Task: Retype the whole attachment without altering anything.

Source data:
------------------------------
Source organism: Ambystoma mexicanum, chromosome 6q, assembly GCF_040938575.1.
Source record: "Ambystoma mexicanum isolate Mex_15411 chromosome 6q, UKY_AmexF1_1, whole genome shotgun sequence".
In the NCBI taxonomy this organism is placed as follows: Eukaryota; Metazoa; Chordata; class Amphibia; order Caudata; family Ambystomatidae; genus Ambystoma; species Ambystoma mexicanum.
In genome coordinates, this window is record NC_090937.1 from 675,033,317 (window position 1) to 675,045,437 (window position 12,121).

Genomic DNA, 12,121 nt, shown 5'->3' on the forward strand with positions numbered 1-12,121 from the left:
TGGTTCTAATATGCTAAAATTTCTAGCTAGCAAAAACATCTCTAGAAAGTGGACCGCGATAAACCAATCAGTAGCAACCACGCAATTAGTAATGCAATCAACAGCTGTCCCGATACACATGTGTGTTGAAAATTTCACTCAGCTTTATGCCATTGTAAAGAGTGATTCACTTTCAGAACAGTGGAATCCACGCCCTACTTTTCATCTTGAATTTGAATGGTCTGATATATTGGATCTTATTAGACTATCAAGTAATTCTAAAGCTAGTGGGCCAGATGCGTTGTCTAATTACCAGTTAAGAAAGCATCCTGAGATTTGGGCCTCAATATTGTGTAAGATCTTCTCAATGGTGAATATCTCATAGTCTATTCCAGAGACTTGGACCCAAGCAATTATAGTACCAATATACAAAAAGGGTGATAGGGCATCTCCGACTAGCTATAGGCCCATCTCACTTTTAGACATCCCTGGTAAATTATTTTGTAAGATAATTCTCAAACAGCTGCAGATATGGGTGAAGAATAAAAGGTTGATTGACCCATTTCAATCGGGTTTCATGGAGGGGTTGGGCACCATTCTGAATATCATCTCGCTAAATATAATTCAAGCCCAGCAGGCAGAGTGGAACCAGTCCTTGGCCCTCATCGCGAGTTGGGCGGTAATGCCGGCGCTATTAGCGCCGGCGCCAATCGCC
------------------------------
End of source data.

Source organism: Ambystoma mexicanum, chromosome 6q, assembly GCF_040938575.1.
Source record: "Ambystoma mexicanum isolate Mex_15411 chromosome 6q, UKY_AmexF1_1, whole genome shotgun sequence".
In the NCBI taxonomy this organism is placed as follows: Eukaryota; Metazoa; Chordata; class Amphibia; order Caudata; family Ambystomatidae; genus Ambystoma; species Ambystoma mexicanum.
In genome coordinates, this window is record NC_090937.1 from 675,033,317 (window position 1) to 675,045,437 (window position 12,121).

Genomic DNA, 12,121 nt, shown 5'->3' on the forward strand with positions numbered 1-12,121 from the left:
TGGTTCTAATATGCTAAAATTTCTAGCTAGCAAAAACATCTCTAGAAAGTGGACCGCGATAAACCAATCAGTAGCAACCACGCAATTAGTAATGCAATCAACAGCTGTCCCGATACACATGTGTGTTGAAAATTTCACTCAGCTTTATGCCATTGTAAAGAGTGATTCACTTTCAGAACAGTGGAATCCACGCCCTACTTTTCATCTTGAATTTGAATGGTCTGATATATTGGATCTTATTAGACTATCAAGTAATTCTAAAGCTAGTGGGCCAGATGCGTTGTCTAATTACCAGTTAAGAAAGCATCCTGAGATTTGGGCCTCAATATTGTGTAAGATCTTCTCAATGGTGAATATCTCATAGTCTATTCCAGAGACTTGGACCCAAGCAATTATAGTACCAATATACAAAAAGGGTGATAGGGCATCTCCGACTAGCTATAGGCCCATCTCACTTTTAGACATCCCTGGTAAATTATTTTGTAAGATAATTCTCAAACAGCTGCAGATATGGGTGAAGAATAAAAGGTTGATTGACCCATTTCAATCGGGTTTCATGGAGGGGTTGGGCACCATTCTGAATATCATCTCGCTAAATATAATTCAAGCCCAGCAGGCAGAGTGGAACCAGTCCTTGGCCCTCATCGCGAGTTGGGCGGTAATGCCGGCGCTATTAGCGCCGGCGCCAATCGCC